Vietnam’s capital may be known more than anything for its chaotic and motorbike-filled streets but I have to say that Hanoi has become one of my favourite Southeast Asian capitals.
There is something about the city that always puts it at the back of my mind as a destination I would want to visit again. It may be the tasty food or the fascinating history or simply the pulsating and distinctively Vietnamese vibe.
For those looking to visit Hanoi, I have come up with this suggested itinerary for a quick visit. As it is just 2 days, it is something easy to execute if you are coming here only for the weekend or a short getaway.
Start the day early and get your bearings at the Lake Hoan Kiem, the focal point where touristic activities in Hanoi are concerned. In the morning, you will find locals doing tai-chi at the park encircling the lake. There is a pagoda in the middle of the lake as well as the Ngoc Son Temple on the Northern side that you can cross over to via a red bridge.
Afterwards, head East towards the French Quarter. You will find this area of Hanoi calmer, with plenty of small parks, charming hotels as well as buildings dating from the French period such as the post office.
By early afternoon, the cramped streets of the Old Quarter starts to buzz with life and that is a great time to head there to see how local commerce is done. The area offers a beguiling mix of stores housed in old shop houses. The streets are named according to the types of shops found there – there is a street for jewellery (Hang Bac); a street for shoes (Hang Dau) and so on.
You can easily spend the entire afternoon here, which is not a bad idea. Bach Ma Temple, said to be the oldest in Hanoi, is located here. For cheap souvenirs, head to Dong Xuan Market. Make sure to stop by Cha Ca La Vong for lunch. If shopping is not your thing, you can check out some really local experiences such as conical hat making, calligraphy, pottery and even coffee shops.
In the late afternoon, you can head out of the Old Quarter and head southwest to see the imposing St. Joseph’s Cathedral with its neo-gothic facade. A fantastic dinner place I highly recommend, Madam Hien, is just a block or two away.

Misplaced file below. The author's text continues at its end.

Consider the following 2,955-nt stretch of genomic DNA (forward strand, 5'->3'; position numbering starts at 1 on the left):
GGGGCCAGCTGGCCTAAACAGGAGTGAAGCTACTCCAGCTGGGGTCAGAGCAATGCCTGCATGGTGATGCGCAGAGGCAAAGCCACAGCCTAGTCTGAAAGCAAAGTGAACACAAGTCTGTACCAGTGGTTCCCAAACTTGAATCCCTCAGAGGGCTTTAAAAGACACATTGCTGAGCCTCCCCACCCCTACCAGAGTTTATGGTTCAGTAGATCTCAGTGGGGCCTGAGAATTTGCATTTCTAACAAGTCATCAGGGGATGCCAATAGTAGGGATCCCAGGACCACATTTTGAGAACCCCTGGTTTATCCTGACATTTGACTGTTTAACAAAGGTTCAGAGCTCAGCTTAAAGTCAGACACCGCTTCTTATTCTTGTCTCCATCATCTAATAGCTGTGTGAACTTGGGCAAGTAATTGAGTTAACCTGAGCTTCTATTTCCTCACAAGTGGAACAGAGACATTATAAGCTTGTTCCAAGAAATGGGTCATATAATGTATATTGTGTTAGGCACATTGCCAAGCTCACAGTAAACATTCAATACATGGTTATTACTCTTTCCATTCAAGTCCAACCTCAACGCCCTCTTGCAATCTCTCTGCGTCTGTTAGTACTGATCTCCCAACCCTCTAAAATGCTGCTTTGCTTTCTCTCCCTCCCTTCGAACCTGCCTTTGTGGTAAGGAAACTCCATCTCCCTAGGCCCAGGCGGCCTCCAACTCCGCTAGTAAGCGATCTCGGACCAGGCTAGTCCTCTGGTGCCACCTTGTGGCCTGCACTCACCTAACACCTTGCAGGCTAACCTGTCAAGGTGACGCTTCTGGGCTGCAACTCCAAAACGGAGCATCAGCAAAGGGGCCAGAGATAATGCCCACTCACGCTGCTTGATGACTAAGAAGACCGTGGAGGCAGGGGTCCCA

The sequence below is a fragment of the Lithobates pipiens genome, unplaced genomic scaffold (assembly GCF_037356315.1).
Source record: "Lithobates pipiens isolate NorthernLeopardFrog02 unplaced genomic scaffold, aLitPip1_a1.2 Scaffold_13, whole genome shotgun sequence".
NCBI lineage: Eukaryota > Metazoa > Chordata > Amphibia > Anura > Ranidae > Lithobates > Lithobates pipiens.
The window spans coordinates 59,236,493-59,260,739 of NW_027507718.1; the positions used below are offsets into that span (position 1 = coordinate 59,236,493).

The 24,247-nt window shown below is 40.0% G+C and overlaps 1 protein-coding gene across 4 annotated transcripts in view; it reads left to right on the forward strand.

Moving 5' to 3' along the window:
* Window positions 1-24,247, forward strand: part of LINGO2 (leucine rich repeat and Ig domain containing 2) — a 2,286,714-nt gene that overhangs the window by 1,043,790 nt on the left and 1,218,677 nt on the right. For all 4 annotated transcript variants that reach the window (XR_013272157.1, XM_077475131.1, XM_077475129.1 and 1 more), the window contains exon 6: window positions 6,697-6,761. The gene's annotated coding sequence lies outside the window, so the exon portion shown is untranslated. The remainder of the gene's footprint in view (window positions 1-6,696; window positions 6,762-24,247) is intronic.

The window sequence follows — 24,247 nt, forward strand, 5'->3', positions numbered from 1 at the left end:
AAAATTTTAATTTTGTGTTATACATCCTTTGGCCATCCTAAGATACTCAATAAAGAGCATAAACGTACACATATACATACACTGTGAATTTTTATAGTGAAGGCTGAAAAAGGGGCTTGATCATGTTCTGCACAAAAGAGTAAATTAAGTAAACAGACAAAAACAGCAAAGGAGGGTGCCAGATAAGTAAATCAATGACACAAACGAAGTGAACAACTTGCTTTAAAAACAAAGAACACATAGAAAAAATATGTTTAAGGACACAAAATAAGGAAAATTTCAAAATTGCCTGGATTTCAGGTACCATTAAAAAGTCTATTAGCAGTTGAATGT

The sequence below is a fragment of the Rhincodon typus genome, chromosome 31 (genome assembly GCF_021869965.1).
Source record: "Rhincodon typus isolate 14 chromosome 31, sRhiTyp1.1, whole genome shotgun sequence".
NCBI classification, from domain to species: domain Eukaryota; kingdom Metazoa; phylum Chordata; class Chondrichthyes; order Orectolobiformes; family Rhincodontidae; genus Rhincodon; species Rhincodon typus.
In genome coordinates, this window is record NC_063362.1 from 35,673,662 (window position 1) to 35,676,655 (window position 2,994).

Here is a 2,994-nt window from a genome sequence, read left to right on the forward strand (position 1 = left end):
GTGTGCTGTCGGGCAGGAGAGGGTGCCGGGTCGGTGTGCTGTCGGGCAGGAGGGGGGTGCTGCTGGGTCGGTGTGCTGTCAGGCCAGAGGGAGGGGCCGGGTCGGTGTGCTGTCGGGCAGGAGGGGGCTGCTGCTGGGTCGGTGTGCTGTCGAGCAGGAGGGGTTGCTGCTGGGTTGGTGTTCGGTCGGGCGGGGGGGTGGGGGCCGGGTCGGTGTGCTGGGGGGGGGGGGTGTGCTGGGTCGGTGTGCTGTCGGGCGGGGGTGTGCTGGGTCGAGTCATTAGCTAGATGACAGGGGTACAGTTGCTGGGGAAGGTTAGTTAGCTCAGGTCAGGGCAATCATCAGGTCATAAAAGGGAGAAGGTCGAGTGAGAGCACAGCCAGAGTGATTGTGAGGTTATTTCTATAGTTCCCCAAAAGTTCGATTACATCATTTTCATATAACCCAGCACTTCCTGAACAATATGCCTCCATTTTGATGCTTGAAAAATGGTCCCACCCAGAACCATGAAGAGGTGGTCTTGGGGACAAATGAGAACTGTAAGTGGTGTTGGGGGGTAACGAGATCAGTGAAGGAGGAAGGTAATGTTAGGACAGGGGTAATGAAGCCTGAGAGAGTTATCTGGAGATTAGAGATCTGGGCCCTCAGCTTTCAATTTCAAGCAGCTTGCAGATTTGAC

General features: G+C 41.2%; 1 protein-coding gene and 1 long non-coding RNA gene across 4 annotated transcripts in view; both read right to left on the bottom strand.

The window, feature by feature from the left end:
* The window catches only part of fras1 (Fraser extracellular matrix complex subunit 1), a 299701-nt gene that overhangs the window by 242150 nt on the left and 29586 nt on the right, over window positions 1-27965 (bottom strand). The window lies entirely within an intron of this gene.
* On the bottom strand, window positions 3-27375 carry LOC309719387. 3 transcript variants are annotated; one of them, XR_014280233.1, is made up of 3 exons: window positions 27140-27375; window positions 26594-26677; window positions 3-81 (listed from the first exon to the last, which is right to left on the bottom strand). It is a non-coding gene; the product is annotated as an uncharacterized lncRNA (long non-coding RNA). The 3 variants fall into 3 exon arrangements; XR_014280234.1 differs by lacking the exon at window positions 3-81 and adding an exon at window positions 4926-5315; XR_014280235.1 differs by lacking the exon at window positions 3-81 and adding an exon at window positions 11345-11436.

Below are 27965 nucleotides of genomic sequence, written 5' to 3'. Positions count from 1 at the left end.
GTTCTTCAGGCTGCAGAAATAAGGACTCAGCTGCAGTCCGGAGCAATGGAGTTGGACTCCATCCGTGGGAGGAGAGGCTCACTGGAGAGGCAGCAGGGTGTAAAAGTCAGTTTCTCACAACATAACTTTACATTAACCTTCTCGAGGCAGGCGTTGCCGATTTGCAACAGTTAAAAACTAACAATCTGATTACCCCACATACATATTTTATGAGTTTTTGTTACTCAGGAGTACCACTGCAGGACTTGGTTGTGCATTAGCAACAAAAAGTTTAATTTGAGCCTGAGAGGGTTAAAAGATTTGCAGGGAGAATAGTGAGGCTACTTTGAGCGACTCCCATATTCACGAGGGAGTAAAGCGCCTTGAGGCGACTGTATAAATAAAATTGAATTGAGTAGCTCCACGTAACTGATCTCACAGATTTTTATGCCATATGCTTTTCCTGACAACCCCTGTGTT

The Imperial Citadel of Thang Long is a UNESCO World Heritage Site and is open to the public. There isn’t much to see here these days so I would only rate it as an optional stop. But if you ever decide to make a visit, try to combine it with the Ho Chi Minh Mausoleum as its within the same area.
Try to beat the queues and venture to Ho Chi Minh’s Mausoleum in the morning (weekdays are better). It’s free to enter. Do note that the venue is closed on Mondays and Fridays. Opening hours: 7:30 to 16:00 / Admission: Free
From here, it’s a short walk to the Presidential Palace, Ho Chi Minh’s Stilt House as well as the One-Pillar Pagoda. The latter’s exceptionally small size makes it one of the most iconic tourist attractions in Vietnam. As there is a good number of tourist attractions within the area, it’s often crowded here so try to avoid the weekend and public holidays if possible. Opening hours: 8:00 to 17:00, daily.
It would be midday by the time you finish, just in time to take a short 15 minute walk to Train Street. Arrive here for about 1500 and experience a train ploughing its way through the narrow streets with only inches to spare from the surrounding buildings.
Spend the rest of the afternoon exploring the chic district of Tay Ho, one of the up and coming neighbourhoods of Hanoi filled with plenty of local designer boutiques, some of the city’s best international restaurants as well as trendy cafes. Nha Chung Street is filled with plenty of great cafes and one to try off a small lane from Nha Chung (Au Trieu) is Oriberry. Otherwise for a great view of the lake, Summit Lounge – the rooftop bar of the Sofitel Plaza Hanoi – is the place to go.
Spend the evening in Ta Hien (Beer Street) in the Old Quarter and sample to laid by vibes supping over a cocktail and some good Vietnamese local dishes.